Sirona

New app to help those with COPD

Posted: May 24, 2018

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Bristol, North Somerset and South Gloucestershire CCG has commissioned an innovative new means of self-care aimed at helping local people with Chronic Obstructive Pulmonary Disease.

MyCOPD is the only clinically approved NHS app and is a registered class one medical device. It helps users to manage breathing difficulties caused by COPD by offering useful advice including inhaler technique videos, education from experts and a complete online pulmonary rehabilitation class.

The app is now freely accessible through local NHS services and there are 3,300 licenses that Respiratory Clinical staff should be offering to any appropriate patients with access to an internet connected device.

Southmead resident Julie Holmes, who discovered the app from community nurses during a pulmonary rehabilitation group, has been using MyCOPD for several months and has seen a dramatic improvement in how she manages her condition.

“Before using the app I was really struggling to manage my condition, now I use it daily. It has helped me to monitor my medication and I watch videos when requiring help with chest clearance and exercises”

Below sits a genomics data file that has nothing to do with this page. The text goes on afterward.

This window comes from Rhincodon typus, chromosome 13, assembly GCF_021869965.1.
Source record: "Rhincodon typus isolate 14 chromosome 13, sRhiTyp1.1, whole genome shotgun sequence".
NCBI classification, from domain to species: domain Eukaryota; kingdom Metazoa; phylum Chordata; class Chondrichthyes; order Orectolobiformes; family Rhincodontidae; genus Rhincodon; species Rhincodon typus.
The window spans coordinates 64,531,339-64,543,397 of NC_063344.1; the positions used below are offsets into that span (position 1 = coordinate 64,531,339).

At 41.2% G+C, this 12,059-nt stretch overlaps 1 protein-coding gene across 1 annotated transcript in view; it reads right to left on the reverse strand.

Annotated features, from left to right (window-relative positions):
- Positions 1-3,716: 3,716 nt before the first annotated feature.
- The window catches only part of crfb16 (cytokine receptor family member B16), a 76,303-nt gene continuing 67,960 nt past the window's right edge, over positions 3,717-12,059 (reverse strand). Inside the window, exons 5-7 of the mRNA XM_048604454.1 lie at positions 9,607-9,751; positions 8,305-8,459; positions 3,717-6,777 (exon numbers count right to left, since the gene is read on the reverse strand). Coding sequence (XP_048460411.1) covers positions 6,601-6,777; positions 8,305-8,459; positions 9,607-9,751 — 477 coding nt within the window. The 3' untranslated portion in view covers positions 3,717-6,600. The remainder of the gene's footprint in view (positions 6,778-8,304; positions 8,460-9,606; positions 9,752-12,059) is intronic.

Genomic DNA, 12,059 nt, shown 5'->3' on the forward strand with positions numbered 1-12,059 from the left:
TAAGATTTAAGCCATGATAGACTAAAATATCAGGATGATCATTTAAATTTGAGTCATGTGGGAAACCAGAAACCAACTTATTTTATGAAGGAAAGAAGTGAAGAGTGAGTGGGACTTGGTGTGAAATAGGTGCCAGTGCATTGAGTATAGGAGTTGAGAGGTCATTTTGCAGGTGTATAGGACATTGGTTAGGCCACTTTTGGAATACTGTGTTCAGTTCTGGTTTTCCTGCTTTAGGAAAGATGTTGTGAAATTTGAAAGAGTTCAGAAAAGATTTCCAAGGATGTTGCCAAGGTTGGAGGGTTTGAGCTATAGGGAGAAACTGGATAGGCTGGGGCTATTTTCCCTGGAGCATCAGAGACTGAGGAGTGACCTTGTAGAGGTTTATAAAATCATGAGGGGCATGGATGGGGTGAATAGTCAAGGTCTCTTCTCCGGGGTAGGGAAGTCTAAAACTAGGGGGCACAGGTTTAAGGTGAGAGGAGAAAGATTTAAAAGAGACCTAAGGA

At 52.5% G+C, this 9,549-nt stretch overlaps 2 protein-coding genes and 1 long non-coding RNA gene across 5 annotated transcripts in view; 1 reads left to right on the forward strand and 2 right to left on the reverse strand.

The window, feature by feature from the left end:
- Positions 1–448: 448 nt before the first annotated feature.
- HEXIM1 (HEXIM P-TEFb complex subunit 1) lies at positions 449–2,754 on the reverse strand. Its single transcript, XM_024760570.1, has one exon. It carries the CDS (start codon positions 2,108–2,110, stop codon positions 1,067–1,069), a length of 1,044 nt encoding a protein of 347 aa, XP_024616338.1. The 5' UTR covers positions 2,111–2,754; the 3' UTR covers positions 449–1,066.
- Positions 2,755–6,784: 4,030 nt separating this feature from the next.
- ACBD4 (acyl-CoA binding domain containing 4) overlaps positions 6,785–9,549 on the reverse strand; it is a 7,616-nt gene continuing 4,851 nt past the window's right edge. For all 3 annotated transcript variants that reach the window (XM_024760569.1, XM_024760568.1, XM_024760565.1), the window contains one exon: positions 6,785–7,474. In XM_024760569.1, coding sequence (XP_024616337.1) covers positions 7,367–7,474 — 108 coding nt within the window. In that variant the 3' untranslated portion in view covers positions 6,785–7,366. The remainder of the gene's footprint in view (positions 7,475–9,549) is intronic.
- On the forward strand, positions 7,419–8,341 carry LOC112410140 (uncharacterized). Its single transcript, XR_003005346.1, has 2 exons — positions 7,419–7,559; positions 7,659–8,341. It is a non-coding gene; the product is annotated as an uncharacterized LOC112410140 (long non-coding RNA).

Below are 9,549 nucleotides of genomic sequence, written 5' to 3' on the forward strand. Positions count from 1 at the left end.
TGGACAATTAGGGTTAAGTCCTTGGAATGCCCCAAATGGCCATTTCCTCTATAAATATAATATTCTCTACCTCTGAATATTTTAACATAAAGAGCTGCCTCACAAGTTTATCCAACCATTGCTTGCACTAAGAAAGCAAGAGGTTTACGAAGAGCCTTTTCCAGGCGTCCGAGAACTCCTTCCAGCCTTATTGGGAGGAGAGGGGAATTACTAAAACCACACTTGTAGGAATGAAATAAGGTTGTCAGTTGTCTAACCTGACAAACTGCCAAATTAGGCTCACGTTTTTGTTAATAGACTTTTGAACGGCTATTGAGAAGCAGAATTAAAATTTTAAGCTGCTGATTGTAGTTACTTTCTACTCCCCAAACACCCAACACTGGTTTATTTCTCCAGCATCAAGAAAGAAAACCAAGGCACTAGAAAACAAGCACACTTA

In cases of COPD, self-management plays a crucial role in staying as healthy as possible.

Corinne Robinson, Respiratory Team Lead at Sirona  said “After a patient is diagnosed with COPD, they are usually provided with an information leaflet. Many patients often then use the internet to find further information, which may contain conflicting or inaccurate advice.

“By giving people the MyCOPD app we can ensure they get accurate and helpful information, particularly on how to use their inhalers. Having access to good quality advice can help people manage their condition and keep themselves well.”

The free MyCOPD app is the only clinically approved NHS app and is being offered to local patients with Chronic Obstructive Pulmonary Disease (COPD), a long-term lung condition that affects breathing.

The app is being made available to patients through funding by NHS England and is the first time something of its kind has been trialled in the area.

It can be downloaded onto any internet connected smart device using a licence code provided by specialist doctors and nurses at hospitals and community services when treating people with the condition.